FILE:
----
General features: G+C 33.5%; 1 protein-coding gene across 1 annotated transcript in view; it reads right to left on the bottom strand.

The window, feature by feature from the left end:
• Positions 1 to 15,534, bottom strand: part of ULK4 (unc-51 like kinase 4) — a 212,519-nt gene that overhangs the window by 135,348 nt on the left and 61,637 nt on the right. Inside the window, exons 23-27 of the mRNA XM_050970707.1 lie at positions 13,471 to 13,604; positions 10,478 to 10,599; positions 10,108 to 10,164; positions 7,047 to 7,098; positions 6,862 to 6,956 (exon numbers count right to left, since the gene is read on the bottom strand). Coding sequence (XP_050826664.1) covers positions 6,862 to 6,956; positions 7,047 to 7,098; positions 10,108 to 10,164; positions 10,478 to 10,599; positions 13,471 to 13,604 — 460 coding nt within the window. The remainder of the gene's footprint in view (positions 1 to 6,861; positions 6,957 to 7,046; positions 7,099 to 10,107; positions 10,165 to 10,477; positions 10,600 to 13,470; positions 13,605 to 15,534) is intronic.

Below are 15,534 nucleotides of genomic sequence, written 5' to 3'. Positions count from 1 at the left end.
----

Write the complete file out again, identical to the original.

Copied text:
General features: G+C 33.5%; 1 protein-coding gene across 1 annotated transcript in view; it reads right to left on the bottom strand.

The window, feature by feature from the left end:
• Positions 1 to 15,534, bottom strand: part of ULK4 (unc-51 like kinase 4) — a 212,519-nt gene that overhangs the window by 135,348 nt on the left and 61,637 nt on the right. Inside the window, exons 23-27 of the mRNA XM_050970707.1 lie at positions 13,471 to 13,604; positions 10,478 to 10,599; positions 10,108 to 10,164; positions 7,047 to 7,098; positions 6,862 to 6,956 (exon numbers count right to left, since the gene is read on the bottom strand). Coding sequence (XP_050826664.1) covers positions 6,862 to 6,956; positions 7,047 to 7,098; positions 10,108 to 10,164; positions 10,478 to 10,599; positions 13,471 to 13,604 — 460 coding nt within the window. The remainder of the gene's footprint in view (positions 1 to 6,861; positions 6,957 to 7,046; positions 7,099 to 10,107; positions 10,165 to 10,477; positions 10,600 to 13,470; positions 13,605 to 15,534) is intronic.

Below are 15,534 nucleotides of genomic sequence, written 5' to 3'. Positions count from 1 at the left end.